CAS  Article  PubMed  Google Scholar 

  52. 52.

    Quan K, Li SC, Wang DD, Shi Y, Yang ZX, Song JP, Tian YL, Liu YJ, Fan ZY, Zhu W (2018) Berberine attenuates macrophages infiltration in intracranial aneurysms potentially through FAK/Grp78/UPR Axis. Front Pharmacol 9:565. https://doi.org/10.3389/fphar.2018.00565

    CAS  Article  PubMed  PubMed Central  Google Scholar 

  53. 53.

    Zhang HS, Chen Y, Fan L, Xi QL, Wu GH, Li XX, Yuan TL, He SQ, Yu Y, Shao ML, Liu Y, Bai CG, Ling ZQ, Li M, Liu Y, Fang J (2015) The endoplasmic reticulum stress sensor IRE1 alpha in intestinal epithelial cells is essential for protecting against colitis. J Biol Chem 290(24):15327–15336. https://doi.org/10.1074/jbc.M114.633560

    CAS  Article  PubMed  PubMed Central  Google Scholar 

  54. 54.

    Appenzeller-Herzog C, Hall MN (2012) Bidirectional crosstalk between endoplasmic reticulum stress and mTOR signaling. Trends Cell Biol 22(5):274–282. https://doi.org/10.1016/j.tcb.2012.02.006

    CAS  Article  PubMed  Google Scholar 

Download references

Acknowledgments

We sincerely thank Professor Wei Liu and Associate Professor Keqiong Tang for providing help when we designed the study.

Funding

This study was supported by National Natural Science Foundation of China, Grant Number: 31772817.

Author information

Affiliations

Authors

Corresponding author

Correspondence to Yaping Jin.

Ethics declarations

Conflict of interest

The authors declare that they have no conflict of interest.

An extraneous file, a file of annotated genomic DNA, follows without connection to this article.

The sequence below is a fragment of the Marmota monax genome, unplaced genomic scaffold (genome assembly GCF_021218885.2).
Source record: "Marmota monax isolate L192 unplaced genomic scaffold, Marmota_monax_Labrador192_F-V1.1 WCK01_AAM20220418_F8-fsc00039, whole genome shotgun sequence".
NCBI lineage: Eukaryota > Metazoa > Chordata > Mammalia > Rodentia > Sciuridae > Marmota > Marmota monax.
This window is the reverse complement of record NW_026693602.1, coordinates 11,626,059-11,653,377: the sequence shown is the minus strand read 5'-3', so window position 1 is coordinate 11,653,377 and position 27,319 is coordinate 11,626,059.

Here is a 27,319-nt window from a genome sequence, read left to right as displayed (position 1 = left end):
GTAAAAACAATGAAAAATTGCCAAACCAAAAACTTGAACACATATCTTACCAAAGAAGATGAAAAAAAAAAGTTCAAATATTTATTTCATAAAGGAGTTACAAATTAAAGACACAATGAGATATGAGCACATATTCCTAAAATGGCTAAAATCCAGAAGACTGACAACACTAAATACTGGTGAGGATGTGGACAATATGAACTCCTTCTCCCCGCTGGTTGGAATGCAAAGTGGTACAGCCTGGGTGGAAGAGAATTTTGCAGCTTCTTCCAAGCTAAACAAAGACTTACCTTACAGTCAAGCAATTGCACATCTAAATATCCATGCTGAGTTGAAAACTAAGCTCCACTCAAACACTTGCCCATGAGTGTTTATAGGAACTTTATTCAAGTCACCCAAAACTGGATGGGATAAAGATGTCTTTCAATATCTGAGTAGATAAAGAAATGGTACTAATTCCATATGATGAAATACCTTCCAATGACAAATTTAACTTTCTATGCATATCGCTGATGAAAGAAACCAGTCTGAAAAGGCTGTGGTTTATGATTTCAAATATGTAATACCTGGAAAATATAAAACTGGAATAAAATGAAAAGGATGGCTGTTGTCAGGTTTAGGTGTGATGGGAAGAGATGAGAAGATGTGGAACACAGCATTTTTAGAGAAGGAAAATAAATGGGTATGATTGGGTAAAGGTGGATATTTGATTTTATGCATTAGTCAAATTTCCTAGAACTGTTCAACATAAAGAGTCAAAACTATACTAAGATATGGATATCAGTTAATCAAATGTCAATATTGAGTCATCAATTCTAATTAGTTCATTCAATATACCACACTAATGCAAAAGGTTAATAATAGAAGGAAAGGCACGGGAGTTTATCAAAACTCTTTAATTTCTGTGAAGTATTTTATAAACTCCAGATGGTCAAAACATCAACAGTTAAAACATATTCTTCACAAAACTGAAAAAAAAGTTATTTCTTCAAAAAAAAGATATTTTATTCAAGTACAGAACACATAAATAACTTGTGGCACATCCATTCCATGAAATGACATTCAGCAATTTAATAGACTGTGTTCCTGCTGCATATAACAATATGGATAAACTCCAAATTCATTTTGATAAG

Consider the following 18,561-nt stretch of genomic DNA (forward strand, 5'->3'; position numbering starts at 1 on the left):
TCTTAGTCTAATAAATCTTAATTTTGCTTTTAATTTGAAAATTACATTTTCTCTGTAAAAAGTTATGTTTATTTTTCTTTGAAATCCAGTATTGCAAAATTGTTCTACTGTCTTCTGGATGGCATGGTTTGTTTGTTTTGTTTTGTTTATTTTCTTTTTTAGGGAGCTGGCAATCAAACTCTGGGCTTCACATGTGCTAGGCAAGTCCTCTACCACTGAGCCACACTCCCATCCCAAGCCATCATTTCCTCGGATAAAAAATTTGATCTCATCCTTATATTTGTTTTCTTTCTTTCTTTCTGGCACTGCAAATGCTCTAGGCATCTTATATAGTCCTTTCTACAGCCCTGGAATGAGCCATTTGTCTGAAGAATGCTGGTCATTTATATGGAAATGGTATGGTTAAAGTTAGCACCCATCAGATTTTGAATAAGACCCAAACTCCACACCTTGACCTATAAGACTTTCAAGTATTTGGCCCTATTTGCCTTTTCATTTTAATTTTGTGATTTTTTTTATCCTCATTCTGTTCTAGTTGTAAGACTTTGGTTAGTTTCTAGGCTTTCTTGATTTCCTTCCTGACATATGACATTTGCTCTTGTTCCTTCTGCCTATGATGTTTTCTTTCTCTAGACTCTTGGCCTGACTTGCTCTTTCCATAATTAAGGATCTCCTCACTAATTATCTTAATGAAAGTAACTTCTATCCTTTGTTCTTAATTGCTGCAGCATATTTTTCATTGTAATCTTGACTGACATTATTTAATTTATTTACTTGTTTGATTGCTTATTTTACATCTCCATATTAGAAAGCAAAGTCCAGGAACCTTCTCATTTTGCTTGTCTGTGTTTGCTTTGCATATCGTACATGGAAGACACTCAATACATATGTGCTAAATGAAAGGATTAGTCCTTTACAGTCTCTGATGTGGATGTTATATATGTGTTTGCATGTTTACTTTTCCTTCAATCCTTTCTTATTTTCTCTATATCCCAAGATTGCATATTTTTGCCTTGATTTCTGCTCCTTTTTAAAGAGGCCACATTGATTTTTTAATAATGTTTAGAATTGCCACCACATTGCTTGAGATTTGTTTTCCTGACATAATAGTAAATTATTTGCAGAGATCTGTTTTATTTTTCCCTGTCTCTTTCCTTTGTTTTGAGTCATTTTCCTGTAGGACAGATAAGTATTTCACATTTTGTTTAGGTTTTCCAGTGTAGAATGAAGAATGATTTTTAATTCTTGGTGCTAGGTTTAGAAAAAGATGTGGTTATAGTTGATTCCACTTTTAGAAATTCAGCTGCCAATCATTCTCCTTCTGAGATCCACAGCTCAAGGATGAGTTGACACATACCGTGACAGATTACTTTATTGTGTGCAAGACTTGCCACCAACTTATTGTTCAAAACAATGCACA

Additional information

Publisher’s note

Springer Nature remains neutral with regard to jurisdictional claims in published maps and institutional affiliations.

Responsible Editor: Cristiano Gallina Moreira

Supplementary information

Figure S

Construction of the recombinant vector and purification of the fusion protein. A. The gene fragment encoding mature T. pyogenes PLO was cloned by PCR. B. The PLO gene fragment was connected to the prokaryotic expression vector pET-32a (+). Lane 1 shows PLO gene amplification from recombinant vector pET-32a-PLO. Lane 2 shows the positive control with the T. pyogenes genome as the PCR template. Lane 3 shows the negative control. C. Purified protein was authenticated by Coomassie brilliant blue staining (DOCX 370 kb)

Rights and permissions

Reprints and Permissions

About this article

Verify currency and authenticity via CrossMark

Cite this article

Qi, M., Liu, J., Jiang, Q. et al. Trueperella pyogenes pyolysin inhibits lipopolysaccharide-induced inflammatory response in endometrium stromal cells via autophagy- and ATF6-dependent mechanism. Braz J Microbiol (2021). https://doi.org/10.1007/s42770-021-00422-5

Download citation

Keywords

  • Pyolysin
  • LPS
  • Costimulation
  • Autophagy
  • ATF6